In addition to the usual reviews and comments you would find on a horror movie blog, this is also a document of the wonderfully vast horror movie section of the video store I worked at in my youth.

Monday, May 30, 2011

Splatter Matters.

Last Thursday, I went to the Japan relief benefit at the Toronto Underground, the last stop on the tour that started a month ago in New York. Put together by Rue Morgue magazine and Sushi Typhoon, all proceeds went to aid the relief efforts from the disaster on March 11th.

On the sched were two of Sushi Typhoon's latest offerings, Karate-Robo Zaborgar and Helldriver. The former was a remake of an old Japanese kid's show from the seventies, in the same vein as Ultraman. It was entertaining enough, but I think the best part of it was the end credits where they showed footage from the original show. It was incredible how much Noboru Iguchi's film looked like the source material, except of course with the addition of CG and hot chicks.

As I'm sure you can guess, the real reason I was there was Helldriver. I've wanted to see Yoshihiro Nishimura's spiritual successor to Tokyo Gore Police, since it was announced last year at the inaugural Sushi Typhoon screening of Alien vs. Ninja. It was pretty much exactly what I was expecting, with equal measures of gushing arterial spray, Asian beauties with deadly weapons – in this case a chainsaw sword! - and unhinged ridiculousness. These movies employ a very simple formula, and I'll be the first to admit that the majority of them go on about twenty minutes too long, but they never cease to amuse me. Every time my mind starts to wander, something off-the-wall happens and pulls me back into it. It's like Nishimura has it down to a science, much like that whiteboard I theorized about while they were making Tokyo Gore Police.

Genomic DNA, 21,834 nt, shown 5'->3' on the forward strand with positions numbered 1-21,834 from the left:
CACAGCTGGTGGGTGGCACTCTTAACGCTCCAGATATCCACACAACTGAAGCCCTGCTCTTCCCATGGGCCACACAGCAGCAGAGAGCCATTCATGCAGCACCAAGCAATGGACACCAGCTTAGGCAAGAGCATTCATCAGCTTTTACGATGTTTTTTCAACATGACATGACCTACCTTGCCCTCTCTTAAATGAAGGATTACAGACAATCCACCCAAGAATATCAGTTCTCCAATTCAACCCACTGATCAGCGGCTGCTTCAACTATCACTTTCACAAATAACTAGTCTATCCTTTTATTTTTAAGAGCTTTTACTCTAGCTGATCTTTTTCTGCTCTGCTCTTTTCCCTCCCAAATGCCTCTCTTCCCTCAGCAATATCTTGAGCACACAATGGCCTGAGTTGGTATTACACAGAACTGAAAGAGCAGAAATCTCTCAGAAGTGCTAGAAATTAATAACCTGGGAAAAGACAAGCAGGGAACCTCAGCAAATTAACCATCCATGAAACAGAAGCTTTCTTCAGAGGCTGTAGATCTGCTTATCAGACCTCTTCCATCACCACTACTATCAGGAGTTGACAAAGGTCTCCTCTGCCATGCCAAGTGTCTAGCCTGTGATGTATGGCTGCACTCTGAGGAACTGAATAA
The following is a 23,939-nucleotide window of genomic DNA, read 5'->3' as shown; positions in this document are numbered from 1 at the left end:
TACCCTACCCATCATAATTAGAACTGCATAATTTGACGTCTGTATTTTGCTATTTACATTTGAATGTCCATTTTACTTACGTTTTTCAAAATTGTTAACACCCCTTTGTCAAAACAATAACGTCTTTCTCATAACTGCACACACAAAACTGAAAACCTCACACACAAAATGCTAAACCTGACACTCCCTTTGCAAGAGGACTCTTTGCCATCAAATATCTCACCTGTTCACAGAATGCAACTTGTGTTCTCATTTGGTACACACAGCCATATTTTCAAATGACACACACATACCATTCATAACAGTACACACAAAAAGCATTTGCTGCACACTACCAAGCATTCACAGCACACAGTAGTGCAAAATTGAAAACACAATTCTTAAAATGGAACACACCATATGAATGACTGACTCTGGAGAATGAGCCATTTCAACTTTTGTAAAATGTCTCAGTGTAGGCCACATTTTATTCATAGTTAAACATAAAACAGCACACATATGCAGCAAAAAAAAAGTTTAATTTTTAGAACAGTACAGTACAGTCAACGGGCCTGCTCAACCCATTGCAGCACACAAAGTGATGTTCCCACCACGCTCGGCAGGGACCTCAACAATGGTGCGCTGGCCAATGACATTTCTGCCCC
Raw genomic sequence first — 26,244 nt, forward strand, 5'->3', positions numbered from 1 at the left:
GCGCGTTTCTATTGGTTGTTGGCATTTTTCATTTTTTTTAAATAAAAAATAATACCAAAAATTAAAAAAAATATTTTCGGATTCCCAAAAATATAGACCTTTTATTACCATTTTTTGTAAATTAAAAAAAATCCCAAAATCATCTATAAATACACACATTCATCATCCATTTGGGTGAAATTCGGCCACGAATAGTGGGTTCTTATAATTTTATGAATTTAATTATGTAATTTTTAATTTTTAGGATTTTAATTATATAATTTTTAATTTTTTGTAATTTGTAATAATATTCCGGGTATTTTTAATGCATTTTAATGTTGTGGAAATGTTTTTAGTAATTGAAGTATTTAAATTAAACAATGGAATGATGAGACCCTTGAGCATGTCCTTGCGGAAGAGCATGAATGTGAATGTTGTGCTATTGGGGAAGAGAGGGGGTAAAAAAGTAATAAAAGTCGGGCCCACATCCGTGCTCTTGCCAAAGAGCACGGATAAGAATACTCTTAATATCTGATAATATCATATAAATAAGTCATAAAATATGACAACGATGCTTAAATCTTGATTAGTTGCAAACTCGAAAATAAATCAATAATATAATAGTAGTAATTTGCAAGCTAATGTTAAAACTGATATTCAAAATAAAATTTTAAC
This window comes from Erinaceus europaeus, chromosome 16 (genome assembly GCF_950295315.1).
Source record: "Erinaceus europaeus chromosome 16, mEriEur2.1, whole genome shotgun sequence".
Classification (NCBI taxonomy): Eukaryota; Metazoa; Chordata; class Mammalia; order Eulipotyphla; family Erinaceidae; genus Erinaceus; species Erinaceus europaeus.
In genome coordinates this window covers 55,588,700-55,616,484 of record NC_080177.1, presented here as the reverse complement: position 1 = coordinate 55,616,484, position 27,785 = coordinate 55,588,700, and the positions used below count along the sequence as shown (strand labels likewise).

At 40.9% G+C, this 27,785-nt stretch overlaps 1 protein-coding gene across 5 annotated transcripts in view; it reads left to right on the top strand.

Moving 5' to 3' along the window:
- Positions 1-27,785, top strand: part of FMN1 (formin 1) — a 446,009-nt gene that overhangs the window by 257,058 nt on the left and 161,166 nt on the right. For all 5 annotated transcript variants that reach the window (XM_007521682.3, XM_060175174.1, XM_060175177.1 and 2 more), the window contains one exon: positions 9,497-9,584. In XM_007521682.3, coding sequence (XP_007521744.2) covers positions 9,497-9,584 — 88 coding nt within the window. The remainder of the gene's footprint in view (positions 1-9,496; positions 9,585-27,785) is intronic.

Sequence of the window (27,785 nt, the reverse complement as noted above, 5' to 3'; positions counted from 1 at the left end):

In Helldriver, Newcomer Yumiko Hara takes on the zombie killing duties, as Eihi Shiina plays the villain this time around. Actually, there were several actors that I recognized from other Sushi Typhoon movies in here, as well. I get the feeling that there is a real familial camaraderie going on behind the scenes of these productions. I have to wonder how much longer Sushi Typhoon can sustain their audience though. While I am still enjoying their output, I fear that interest in this genre is waning. Previously, Tokyo Gore Police and Vampire Girl vs. Frankenstein Girl played to packed houses, but the turnout for Splatter Matters was extremely poor. I don't know whether it was the date, venue or lack of press, but a charity event should have pulled in way more people.

Anyway, Helldriver is more of the same stuff you would expect from Nishimura. I wager you already know which side of the wall you sit on, don't you?

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